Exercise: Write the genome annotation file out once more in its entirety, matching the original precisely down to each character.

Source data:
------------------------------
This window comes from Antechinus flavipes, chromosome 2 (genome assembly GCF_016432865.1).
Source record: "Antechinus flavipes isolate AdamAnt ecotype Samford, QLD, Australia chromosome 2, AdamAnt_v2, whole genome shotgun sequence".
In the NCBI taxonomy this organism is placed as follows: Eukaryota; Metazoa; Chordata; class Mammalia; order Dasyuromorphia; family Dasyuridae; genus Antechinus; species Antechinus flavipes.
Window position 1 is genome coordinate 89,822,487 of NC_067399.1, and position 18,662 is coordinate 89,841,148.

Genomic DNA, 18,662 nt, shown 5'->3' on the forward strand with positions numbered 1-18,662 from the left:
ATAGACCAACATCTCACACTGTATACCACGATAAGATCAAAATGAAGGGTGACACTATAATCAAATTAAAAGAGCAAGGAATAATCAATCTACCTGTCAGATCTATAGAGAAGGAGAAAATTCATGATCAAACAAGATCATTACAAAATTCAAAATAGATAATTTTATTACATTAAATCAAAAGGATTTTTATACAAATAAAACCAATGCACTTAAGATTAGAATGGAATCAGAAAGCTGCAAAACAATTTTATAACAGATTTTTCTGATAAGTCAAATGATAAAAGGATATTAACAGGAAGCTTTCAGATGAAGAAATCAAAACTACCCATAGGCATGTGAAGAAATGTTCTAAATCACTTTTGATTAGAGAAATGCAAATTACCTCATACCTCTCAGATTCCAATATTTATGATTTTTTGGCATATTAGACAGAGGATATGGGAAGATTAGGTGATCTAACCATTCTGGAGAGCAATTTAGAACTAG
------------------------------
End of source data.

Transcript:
This window comes from Antechinus flavipes, chromosome 2 (genome assembly GCF_016432865.1).
Source record: "Antechinus flavipes isolate AdamAnt ecotype Samford, QLD, Australia chromosome 2, AdamAnt_v2, whole genome shotgun sequence".
In the NCBI taxonomy this organism is placed as follows: Eukaryota; Metazoa; Chordata; class Mammalia; order Dasyuromorphia; family Dasyuridae; genus Antechinus; species Antechinus flavipes.
Window position 1 is genome coordinate 89,822,487 of NC_067399.1, and position 18,662 is coordinate 89,841,148.

Genomic DNA, 18,662 nt, shown 5'->3' on the forward strand with positions numbered 1-18,662 from the left:
ATAGACCAACATCTCACACTGTATACCACGATAAGATCAAAATGAAGGGTGACACTATAATCAAATTAAAAGAGCAAGGAATAATCAATCTACCTGTCAGATCTATAGAGAAGGAGAAAATTCATGATCAAACAAGATCATTACAAAATTCAAAATAGATAATTTTATTACATTAAATCAAAAGGATTTTTATACAAATAAAACCAATGCACTTAAGATTAGAATGGAATCAGAAAGCTGCAAAACAATTTTATAACAGATTTTTCTGATAAGTCAAATGATAAAAGGATATTAACAGGAAGCTTTCAGATGAAGAAATCAAAACTACCCATAGGCATGTGAAGAAATGTTCTAAATCACTTTTGATTAGAGAAATGCAAATTACCTCATACCTCTCAGATTCCAATATTTATGATTTTTTGGCATATTAGACAGAGGATATGGGAAGATTAGGTGATCTAACCATTCTGGAGAGCAATTTAGAACTAG